Abstract: This tutorial explains the most updated version of work system perspective, which extends work system theory (WST) and related ideas about the work system method (WSM). The tutorial covers the following aspects of the work system perspective:
Overview and nuances of the ideas in the work system framework and work system life cycle model.
Relevance to sociotechnical systems and totally automated systems
Analysis and design based on those ideas
Theories and frameworks that extend those ideas to address topics such as projects, service systems, workarounds, compliance and noncompliance, system interactions, facets of work, smartness of systems and devices, and an agent view of information systems.
Challenges in the continuing evolution of the work system perspective.
Tutorial 3: Open Source Software for Information Systems. 2:00 PM – 3:30 PM
Bio: Anthony I. (Tony) Wasserman has been a Professor in the Software Management program at Carnegie Mellon University’s Silicon Valley campus since 2005. At CMUSV, he created the Center for Open Source Investigation, a center that serves as a focus for his research. Tony’s research interests include organizational evaluation, adoption and use of open source software (osspal.org), software development environments, and software engineering practices for startups. Previously, Tony was the founder and CEO of Interactive Development Environments (IDE), a company that was one of the first 100 dot-coms and created the innovative multiuser platform for Software through Pictures (StP). Early in his career, Tony was Professor of Medical Information Science at the University of California – San Francisco, leaving to start IDE. Tony is a Life Fellow of the Institute of Electrical and Electronics Engineers (IEEE) and a Fellow of the ACM, honored for his contributions to integrated software engineering environments. He was recently selected as an IFIP Fellow and a Fellow of the International Society on Product Management. From 2010 to 2016, he served on the Board of Directors of the Open Source Initiative (OSI) and served as the chair of IFIP Working Group 2.13 (Open Source Systems) from 2015-2022. He has been a member of IFIP WG 8.1 since 1977, and has served as both General Chair (1994) and an invited Keynote speaker at the annual CAiSE conference.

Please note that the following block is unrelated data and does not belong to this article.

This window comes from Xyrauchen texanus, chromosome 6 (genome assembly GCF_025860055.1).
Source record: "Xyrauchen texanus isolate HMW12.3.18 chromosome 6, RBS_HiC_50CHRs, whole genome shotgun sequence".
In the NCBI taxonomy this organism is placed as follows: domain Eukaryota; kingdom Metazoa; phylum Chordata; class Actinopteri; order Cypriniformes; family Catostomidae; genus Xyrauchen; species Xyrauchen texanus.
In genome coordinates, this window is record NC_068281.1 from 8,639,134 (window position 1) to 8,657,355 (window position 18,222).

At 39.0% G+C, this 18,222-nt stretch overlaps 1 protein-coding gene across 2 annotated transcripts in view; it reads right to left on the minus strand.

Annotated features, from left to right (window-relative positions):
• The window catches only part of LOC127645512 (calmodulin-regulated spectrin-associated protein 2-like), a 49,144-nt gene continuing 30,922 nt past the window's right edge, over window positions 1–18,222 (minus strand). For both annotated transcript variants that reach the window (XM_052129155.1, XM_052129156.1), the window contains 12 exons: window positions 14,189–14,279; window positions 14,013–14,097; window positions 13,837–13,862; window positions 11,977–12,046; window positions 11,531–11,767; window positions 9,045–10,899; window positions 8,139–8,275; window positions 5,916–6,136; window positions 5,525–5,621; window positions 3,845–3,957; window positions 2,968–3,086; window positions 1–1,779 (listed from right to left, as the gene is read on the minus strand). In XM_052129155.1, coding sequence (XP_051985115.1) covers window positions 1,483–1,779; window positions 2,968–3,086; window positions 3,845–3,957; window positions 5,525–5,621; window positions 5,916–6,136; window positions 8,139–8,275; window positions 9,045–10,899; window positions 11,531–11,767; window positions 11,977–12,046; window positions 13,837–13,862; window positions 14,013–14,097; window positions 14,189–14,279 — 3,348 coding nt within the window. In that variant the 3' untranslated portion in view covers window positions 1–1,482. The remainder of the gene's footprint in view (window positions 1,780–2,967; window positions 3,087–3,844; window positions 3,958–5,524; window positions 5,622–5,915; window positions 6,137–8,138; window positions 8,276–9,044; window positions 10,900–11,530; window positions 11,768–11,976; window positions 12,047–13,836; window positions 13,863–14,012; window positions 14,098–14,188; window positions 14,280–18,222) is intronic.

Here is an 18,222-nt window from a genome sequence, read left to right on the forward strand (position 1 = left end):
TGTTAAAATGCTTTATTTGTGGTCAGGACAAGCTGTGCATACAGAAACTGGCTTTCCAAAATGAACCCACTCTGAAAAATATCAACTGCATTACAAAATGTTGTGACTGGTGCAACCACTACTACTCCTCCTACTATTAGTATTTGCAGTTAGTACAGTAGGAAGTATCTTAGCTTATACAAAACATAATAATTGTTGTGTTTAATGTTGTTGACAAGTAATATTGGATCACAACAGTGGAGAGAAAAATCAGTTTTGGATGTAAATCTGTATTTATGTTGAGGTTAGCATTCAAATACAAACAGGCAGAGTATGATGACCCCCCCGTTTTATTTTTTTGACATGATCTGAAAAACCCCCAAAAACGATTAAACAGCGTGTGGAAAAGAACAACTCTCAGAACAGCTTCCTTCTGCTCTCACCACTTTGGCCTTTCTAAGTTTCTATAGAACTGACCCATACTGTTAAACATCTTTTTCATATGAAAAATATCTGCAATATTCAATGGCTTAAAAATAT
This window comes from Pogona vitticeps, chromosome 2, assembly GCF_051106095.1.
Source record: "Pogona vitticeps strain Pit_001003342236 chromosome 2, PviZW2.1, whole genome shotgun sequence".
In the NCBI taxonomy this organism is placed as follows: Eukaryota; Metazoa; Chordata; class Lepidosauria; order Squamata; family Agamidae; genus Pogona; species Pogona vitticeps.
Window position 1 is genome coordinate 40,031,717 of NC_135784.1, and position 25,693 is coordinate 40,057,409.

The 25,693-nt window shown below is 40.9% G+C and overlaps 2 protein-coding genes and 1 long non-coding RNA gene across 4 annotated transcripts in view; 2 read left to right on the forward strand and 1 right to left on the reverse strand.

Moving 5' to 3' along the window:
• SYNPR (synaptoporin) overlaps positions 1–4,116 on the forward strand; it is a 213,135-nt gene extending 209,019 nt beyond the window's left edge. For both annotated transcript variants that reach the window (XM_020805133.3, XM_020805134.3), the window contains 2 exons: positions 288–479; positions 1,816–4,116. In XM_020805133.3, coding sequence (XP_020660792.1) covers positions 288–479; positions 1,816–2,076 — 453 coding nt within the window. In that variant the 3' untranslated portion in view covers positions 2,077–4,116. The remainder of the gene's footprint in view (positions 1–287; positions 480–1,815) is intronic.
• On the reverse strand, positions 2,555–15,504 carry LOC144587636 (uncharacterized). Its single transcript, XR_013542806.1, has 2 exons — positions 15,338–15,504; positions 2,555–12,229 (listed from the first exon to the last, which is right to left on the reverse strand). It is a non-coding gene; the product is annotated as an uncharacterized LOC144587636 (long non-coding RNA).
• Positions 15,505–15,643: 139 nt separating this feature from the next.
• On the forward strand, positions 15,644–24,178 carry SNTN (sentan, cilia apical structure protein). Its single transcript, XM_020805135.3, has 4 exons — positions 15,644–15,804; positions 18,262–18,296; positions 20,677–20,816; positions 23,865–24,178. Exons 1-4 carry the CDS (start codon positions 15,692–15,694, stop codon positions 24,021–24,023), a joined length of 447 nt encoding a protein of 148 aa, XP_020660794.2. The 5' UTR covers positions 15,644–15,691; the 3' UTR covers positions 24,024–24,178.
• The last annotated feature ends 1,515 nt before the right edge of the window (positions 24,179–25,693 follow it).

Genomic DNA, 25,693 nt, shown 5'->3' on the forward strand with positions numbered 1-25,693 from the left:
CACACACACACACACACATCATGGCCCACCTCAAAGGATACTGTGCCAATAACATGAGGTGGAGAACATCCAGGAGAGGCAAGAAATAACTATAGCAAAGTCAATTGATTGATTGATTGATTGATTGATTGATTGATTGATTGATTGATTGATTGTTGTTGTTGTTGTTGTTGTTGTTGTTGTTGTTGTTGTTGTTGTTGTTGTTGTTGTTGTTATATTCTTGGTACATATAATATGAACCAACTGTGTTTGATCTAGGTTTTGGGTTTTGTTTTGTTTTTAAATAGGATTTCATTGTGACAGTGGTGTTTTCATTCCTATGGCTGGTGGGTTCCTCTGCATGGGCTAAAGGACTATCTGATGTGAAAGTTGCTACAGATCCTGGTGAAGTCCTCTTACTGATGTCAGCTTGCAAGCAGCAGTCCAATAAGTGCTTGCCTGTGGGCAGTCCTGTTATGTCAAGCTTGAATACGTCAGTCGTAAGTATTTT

Abstract: This tutorial defines free and open source software (FOSS), and describes the benefits of FOSS software, and the ways it can be most effectively used by individuals and organizations. The focus is on open source components that are most relevant for building modern information systems, such as content management systems, NoSQL database management systems, AI tools, containers and microservices, as well as techniques for scalable cloud deployments. This tutorial describes the benefits of FOSS software for organizations, the ways it can be most effectively used within those organizations, and the likely future directions for it.